Therapies — 20 November 2012

A good chuckle has many health benefits, so why aren’t we doing more of it.When was the last time you had a good laugh?

If it’s that long ago you can’t remember, there’s every chance it’s not just your sense of humour that’s not as healthy as it could be.

A new study from Deakin University shows your mental health could also be suffering.

Deakin researchers examined the psychological impact of Laughter Yoga on more than 400 corporate workers and found significant improvements in wellbeing in just one month. Their mood, self-esteem, optimism, sense of control and workplace wellbeing all increased by up to 10 per cent, while stress, anxiety and depression all went down by up to 10 per cent.

“The major finding was you’re going to feel better about yourself and you’re going to work better,” says Laughter Yoga Australia chief executive Merv Neal, who ran the laughter classes for the study.

“And at the same time your stress levels, anxiety levels and depression levels are going to decrease. “It worked in tandem, which was really wonderful.”

It is the latest research to show the health benefits of laughter. Laughter has previously been found to relieve pain, increase happiness, boost immunity and lower the risk of some diseases, combat tension, and strengthen relationships when it is shared.

Researchers at the University of Southern California are also investigating whether Laughter Yoga can help ease chronic migraine and headaches.

“Laughter is directly related to our health,” says Laughter Works Australia founder Bronwen Williams, who runs laughter workshops for workplaces.

“It’s the body’s natural way of getting rid of stress and anxiety. So if we don’t laugh enough it does affect our immune system and we’re more open to illness.

“It also has a symptom relieving effect. It’s very powerful and it’s fun.”

Laughter Yoga was founded in India by Dr Madan Kataria in 1995. Today, it is used therapeutically in schools, hospitals, prisons, nursing homes, community groups and businesses.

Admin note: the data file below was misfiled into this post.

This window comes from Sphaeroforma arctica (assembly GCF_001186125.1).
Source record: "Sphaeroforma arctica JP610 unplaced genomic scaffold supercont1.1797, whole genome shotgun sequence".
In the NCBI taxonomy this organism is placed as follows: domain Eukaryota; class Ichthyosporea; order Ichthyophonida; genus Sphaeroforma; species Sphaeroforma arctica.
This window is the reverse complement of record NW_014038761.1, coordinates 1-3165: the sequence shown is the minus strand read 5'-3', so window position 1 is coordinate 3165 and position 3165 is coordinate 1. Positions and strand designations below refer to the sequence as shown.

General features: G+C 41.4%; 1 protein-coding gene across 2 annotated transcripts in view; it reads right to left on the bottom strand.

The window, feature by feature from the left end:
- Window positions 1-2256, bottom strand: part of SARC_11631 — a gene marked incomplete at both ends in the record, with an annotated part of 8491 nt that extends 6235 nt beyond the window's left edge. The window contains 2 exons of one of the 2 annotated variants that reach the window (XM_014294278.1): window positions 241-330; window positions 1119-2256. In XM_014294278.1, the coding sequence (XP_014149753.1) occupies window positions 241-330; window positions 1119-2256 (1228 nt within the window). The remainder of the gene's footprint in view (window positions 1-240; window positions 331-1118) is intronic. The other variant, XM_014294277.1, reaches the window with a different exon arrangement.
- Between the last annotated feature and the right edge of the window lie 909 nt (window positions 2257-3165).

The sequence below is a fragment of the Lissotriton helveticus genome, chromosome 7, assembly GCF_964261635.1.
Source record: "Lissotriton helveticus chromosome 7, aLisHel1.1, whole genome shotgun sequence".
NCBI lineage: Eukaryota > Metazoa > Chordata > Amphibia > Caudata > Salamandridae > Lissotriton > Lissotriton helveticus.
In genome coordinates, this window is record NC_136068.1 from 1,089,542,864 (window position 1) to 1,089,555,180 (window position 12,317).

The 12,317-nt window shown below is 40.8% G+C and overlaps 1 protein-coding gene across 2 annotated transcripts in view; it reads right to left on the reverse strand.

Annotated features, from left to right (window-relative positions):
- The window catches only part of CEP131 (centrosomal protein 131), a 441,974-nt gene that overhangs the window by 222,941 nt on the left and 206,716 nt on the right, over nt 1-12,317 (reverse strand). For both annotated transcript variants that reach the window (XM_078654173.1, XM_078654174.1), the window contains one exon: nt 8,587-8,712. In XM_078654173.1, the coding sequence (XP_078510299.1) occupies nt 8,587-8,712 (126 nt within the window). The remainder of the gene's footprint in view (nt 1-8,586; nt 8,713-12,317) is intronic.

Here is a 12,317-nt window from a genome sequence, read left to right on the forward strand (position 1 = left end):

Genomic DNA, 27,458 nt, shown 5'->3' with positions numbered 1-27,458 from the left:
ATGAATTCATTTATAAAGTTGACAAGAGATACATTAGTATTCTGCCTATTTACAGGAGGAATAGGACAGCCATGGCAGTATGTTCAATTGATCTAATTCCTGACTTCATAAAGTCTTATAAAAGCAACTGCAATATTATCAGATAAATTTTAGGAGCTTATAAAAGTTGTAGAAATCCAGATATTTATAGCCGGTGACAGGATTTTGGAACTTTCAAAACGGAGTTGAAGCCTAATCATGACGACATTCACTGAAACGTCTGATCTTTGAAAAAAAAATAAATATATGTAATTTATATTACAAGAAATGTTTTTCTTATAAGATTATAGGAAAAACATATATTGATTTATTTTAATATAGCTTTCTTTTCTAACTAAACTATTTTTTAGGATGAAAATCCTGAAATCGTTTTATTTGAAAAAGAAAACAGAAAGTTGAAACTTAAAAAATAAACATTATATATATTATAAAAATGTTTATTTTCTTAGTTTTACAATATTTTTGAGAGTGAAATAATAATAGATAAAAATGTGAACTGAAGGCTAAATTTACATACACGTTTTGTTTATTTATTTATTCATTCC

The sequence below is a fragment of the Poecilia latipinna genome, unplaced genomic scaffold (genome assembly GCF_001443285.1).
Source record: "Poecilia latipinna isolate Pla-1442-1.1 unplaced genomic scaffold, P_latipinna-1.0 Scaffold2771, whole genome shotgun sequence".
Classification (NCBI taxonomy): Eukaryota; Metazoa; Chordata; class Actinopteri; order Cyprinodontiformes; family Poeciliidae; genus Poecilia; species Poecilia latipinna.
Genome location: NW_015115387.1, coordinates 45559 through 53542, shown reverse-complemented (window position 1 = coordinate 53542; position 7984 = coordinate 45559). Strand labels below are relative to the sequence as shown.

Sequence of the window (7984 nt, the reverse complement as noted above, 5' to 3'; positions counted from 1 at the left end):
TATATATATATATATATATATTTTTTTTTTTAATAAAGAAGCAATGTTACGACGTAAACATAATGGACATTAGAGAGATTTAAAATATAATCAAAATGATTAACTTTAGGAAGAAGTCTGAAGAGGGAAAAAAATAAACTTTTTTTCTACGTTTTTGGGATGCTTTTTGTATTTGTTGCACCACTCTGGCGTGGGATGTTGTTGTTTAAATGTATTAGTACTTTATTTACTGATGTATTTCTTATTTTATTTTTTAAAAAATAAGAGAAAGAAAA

Neal says laughter exercises are combined with yoga breathing techniques in 30-minute classes which operate each week in Victoria’s 37 laughter clubs.

He believes people have forgotten how to laugh, with technology and the media constantly delivering bad, sad and depressing news and raising our stress levels.

How Laughter Works
  Relaxes the whole body by relieving physical tension and stress
  Decreases stress hormones in the body and increases immune cells and infection-
fighting antibodies, improving resistance to disease
  Triggers the release of endorphins, the body’s natural feel-good chemicals
  Improves the function of blood vessels and increases blood flow
  Provides a gentle aerobic workout. One minute of laughter is the equivalent of 10 minutes on a rowing machine, according to a US study

15 ways to get more laughter in your life
  Watch a funny movie or television show
  Go to a comedy show
  Catch up with good friends
  Seek out funny people
  Share a joke or comical story
  Try to see the funny side of life
  Fake it until you make it if you have to. The body can’t tell the difference between real and put on laughter, so you’ll still get all the benefits
  Take laughter yoga classes
  Spend time with kids. They know how to have fun and laugh
  Play with a pet
  Make time for fun activities such as bowling, mini golf or karaoke
  Smile – it’s the beginning of laughter and, like laughter, it’s contagious
  Move towards laughter when you hear it
  Think of all the good things in your life. This will distance you from negative
thoughts which get in the way of laughter

As first appeared in Launceston Examiner, 19 November 2012


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